TEHRAN -- Iran appears to be locked in a fierce internal debate over whether to hold bilateral nuclear talks with the United States, with key political leaders calling for dialogue with Washington and hard-liners pressing ahead with expansion of the country's nuclear facilities.
The Obama administration, girding itself for what could be the first major foreign policy test of its second term, has dangled an offer of bilateral talks in hopes of breaking through the nuclear impasse with Iran and easing the threat of a new Middle East war.
Iran has shown no hint that it plans to accept the offer, U.S. and European diplomats say.
Instead, intelligence analysts are detecting signs of continued progress at Iran's uranium-enrichment plants and no significant softening on the part of the country's supreme leader, Ayatollah Ali Khamenei, the man who will ultimately decide the country's nuclear course, according to the diplomats.
JERUSALEM -- The West Bank tomb of Yasser Arafat has been cordoned off and screened from public view ahead of an expected exhumation, a Palestinian Authority official said Tuesday, four months after a television investigation raised new suspicions that the Palestinian leader had been poisoned.
The preparations for the exhumation have been enveloped in almost as much mystery and contention as was the death of Arafat in 2004, at the age of 75 of unannounced causes.
UNITED NATIONS -- The U.N. General Assembly on Tuesday voted overwhelmingly to condemn the U.S. commercial, economic and financial embargo against Cuba for the 21st year in a row.
The final tally Tuesday was 188-3, with Israel and Palau joining the United States. The Marshall Islands and Micronesia both abstained. Last year's tally for the symbolic measure was almost identical, 186-2, with three abstentions.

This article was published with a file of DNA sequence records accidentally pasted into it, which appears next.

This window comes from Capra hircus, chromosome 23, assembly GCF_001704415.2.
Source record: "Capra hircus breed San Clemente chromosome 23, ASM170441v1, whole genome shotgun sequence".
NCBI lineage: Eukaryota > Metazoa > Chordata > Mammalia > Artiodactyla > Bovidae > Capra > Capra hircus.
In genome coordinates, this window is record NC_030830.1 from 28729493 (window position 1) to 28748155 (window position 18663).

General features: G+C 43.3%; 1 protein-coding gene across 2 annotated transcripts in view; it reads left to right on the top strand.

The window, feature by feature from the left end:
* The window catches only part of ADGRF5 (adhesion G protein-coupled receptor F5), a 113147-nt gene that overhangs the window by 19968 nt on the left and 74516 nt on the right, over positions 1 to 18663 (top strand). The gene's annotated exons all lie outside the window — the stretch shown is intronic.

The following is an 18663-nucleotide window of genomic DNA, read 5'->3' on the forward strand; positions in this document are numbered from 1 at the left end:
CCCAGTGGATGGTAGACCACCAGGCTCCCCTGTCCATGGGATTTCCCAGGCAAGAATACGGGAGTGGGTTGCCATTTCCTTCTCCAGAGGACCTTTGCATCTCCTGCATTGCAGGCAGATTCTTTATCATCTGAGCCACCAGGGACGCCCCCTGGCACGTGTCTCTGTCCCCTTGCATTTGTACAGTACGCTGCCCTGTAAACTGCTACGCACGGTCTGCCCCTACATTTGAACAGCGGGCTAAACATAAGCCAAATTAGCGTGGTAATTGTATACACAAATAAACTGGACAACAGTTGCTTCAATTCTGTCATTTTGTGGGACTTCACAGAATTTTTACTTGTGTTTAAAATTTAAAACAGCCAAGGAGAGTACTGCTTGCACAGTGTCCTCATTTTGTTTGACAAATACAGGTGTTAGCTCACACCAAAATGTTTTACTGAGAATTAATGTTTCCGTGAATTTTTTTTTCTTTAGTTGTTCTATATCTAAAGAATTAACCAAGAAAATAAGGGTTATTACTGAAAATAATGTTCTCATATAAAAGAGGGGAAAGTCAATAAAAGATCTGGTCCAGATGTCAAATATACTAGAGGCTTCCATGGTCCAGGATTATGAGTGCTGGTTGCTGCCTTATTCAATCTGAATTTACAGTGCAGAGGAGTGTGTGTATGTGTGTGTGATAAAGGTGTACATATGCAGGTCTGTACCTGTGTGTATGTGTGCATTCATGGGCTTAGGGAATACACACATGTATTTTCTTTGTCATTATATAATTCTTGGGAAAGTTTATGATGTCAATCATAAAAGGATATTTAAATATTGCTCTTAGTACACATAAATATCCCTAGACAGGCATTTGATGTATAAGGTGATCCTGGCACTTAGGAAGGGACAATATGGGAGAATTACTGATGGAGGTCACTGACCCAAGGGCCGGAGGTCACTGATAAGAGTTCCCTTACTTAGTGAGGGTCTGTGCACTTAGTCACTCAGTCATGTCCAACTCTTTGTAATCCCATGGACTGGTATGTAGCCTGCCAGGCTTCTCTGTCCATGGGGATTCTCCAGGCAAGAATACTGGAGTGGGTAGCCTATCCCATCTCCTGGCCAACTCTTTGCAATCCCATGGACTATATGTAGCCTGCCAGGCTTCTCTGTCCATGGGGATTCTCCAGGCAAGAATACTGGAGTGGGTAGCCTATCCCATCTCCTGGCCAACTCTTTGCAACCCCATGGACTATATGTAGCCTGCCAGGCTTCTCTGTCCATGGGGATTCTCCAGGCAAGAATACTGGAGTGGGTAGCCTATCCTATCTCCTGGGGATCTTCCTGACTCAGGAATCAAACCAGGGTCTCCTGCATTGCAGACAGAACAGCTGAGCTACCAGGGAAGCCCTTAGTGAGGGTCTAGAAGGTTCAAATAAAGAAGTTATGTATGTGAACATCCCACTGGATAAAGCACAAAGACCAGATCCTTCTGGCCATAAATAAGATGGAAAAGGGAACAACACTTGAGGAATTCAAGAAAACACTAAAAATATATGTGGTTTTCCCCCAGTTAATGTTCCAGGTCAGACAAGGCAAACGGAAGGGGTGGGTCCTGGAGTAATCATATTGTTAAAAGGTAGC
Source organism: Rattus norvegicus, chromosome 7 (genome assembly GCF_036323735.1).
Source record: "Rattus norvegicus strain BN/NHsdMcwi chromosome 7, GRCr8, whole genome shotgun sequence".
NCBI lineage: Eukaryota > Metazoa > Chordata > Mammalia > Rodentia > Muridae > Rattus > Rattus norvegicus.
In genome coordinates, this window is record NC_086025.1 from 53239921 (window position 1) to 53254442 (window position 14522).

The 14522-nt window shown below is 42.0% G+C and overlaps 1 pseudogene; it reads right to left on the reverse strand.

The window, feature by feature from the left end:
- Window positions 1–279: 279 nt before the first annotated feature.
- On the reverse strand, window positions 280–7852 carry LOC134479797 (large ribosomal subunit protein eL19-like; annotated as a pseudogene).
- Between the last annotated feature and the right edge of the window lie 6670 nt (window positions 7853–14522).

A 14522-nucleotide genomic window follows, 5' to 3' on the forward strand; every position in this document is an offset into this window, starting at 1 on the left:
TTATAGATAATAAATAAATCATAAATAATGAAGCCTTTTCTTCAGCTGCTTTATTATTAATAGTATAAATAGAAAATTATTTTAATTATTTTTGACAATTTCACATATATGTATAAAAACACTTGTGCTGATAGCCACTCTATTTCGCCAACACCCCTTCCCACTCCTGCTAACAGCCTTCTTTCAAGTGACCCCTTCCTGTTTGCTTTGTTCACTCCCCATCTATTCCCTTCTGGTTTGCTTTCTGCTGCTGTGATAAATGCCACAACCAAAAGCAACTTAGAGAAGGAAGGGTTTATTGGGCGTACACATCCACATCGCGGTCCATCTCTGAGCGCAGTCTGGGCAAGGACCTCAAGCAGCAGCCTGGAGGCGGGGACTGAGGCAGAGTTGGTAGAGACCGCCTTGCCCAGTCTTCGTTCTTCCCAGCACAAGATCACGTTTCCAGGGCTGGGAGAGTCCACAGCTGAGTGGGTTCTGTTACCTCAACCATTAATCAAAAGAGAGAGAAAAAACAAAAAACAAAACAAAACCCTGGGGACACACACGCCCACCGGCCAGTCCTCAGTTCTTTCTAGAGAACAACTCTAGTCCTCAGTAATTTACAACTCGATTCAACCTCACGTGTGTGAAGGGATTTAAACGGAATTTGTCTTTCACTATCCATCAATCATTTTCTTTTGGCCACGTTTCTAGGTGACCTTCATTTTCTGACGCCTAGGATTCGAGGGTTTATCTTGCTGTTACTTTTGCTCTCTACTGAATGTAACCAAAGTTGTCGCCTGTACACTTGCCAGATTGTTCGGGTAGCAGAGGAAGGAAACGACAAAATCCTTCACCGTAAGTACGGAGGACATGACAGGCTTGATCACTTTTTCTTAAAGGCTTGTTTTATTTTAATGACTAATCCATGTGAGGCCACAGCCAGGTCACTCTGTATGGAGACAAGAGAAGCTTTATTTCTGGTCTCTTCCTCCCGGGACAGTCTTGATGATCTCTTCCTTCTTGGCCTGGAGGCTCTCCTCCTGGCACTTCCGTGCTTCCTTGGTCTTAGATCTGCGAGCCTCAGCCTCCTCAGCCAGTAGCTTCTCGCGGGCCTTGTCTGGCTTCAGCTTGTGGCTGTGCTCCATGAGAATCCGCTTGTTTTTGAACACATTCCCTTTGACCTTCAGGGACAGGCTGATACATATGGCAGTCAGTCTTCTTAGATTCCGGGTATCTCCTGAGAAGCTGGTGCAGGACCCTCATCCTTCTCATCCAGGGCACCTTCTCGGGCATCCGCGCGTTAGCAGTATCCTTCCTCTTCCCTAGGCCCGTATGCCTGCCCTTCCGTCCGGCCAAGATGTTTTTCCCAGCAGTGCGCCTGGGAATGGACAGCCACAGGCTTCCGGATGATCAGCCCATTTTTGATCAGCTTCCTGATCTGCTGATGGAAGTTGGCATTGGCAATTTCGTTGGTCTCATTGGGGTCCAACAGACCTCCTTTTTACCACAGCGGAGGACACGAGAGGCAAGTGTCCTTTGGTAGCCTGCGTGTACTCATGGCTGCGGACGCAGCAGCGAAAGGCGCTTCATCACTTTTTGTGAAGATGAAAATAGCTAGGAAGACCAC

The embargo was first enacted in 1960 following Cuba's nationalization of properties belonging to U.S. citizens and corporations. Sanctions against the Caribbean nation were further strengthened to a near-total embargo in 1962.
MOSCOW -- A hunter in Russia's Far East was sentenced Tuesday to 18 months of community service and fined about $18,500 for killing a Siberian tiger, a rare case in this country of punishment for poaching the endangered animal.
Khasan District Court found Alexander Belyayev guilty of killing one of the remaining 500 tigers in the Maritime and Khabarovsk territories.
GENEVA -- Christie's auctioned off the Archduke Joseph Diamond for nearly $21.5 million Tuesday night, a world auction record price per carat for a colorless diamond.
The Archduke Joseph Diamond was the first of two out-of-this world diamonds being auctioned off this week in Geneva. Sotheby's today will auction what it calls an exceptionally rare fancy deep blue briolette diamond of 10.48 carats expected to get up to $4.5 million.
The Archduke Joseph Diamond went for $21,474,525 including commission at Christie's auction. That was well above the expected $15 million and more than triple the price paid for it at auction almost two decades ago. The 76.02-carat diamond, with perfect color and internally flawless clarity, came from the ancient Golconda mines in India.